Have you ever had an accident in the kitchen? Two common kitchen accidents are falls and burns. There are a number of things we can do to prevent these accidental injuries in the kitchen. The following are ideas to help burn and fall prevention in the kitchen. Burn Prevention Make certain the range is located so that curtains cannot fall onto the burner. Don’t hang towels on oven handles close to a burner. Oven controls should be located on the front or side of the oven, so that you don’t have to reach over burners. When you cook: Turn pan handles away from other burners and the edge of the range. Do not wear garments with long, loose sleeves. Roll back your sleeves or use a rubber band to keep sleeves from dropping down onto hot surface or flame. Do not store cooking utensils above the range, as you will have to reach over the flame to retrieve them. Keep hot pads and pan holders near the range. Use a safety hook to slide the baking rack out in order to retrieve hot foods without burning yourself. Use a microwave for food preparation, whenever possible. Only operate the microwave when there is food in it. Unplug small appliances when not in use. Keep a fire extinguisher near the stove. Make certain that you know how to use it and that it is properly charged. Cover any exposed hot water pipes under the sink. Smoke alarms should be present in your home and in working order. To help remember to keep fresh batteries, mark replacement dates on your calendar yearly. Many people change batteries during daylight savings time. Fall Prevention Light switches should be located near the entrance of the kitchen. Turn the light on before you enter — never enter a dark room. The floor surface should not be slippery and should be non-glare. Keep frequently used items within reach, so that you don’t have to use a step stool. If you must stand on something in order to reach an item, do not use a chair. Use a sturdy, stable step stool with handrails, so that you can hold on while standing on the top step. **Make certain that the step stool is fully opened and stable before you climb on top. Make certain all screws and braces are tight. Do not step near the edge on the steps, step in the center of the step. Never use a stool with broken or missing parts. Keep drawers and cabinet doors closed when not in use. Eliminate all throw rugs. If you do use rugs, they should have a non-skid backing and should not be placed in traffic areas. Wipe up all grease or liquid spills immediately. For additional resources and information, watch this short video on Fall Prevention in the Home. Also, the Centers for Disease Control and Prevention maintains a clearinghouse for fall prevention resources.     Click on one of the following links to explore various accessibility and safety concerns and solutions related to the kitchen. Introduction Vision Changes Burn and Fall Prevention Adaptations Storage Considerations   [...]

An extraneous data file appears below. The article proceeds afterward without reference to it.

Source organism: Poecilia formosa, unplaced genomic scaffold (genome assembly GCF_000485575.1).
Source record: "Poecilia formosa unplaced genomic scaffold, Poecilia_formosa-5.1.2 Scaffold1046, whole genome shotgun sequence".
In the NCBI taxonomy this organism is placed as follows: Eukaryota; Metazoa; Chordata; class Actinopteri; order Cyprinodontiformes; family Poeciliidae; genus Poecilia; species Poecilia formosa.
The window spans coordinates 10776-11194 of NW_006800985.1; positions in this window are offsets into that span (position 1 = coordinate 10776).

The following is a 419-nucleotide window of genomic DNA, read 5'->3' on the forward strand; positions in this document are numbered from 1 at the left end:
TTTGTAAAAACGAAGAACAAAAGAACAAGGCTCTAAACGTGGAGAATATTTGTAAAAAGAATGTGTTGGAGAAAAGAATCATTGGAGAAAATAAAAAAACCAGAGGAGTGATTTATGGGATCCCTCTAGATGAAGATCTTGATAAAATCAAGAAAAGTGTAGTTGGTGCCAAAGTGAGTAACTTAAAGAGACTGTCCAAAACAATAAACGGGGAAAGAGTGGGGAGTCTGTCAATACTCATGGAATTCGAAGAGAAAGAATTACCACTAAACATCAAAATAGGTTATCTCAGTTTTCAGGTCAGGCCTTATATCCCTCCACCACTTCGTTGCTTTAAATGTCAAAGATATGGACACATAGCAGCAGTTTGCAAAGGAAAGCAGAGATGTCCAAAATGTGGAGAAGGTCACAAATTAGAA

Loss and Grief - Signs of Death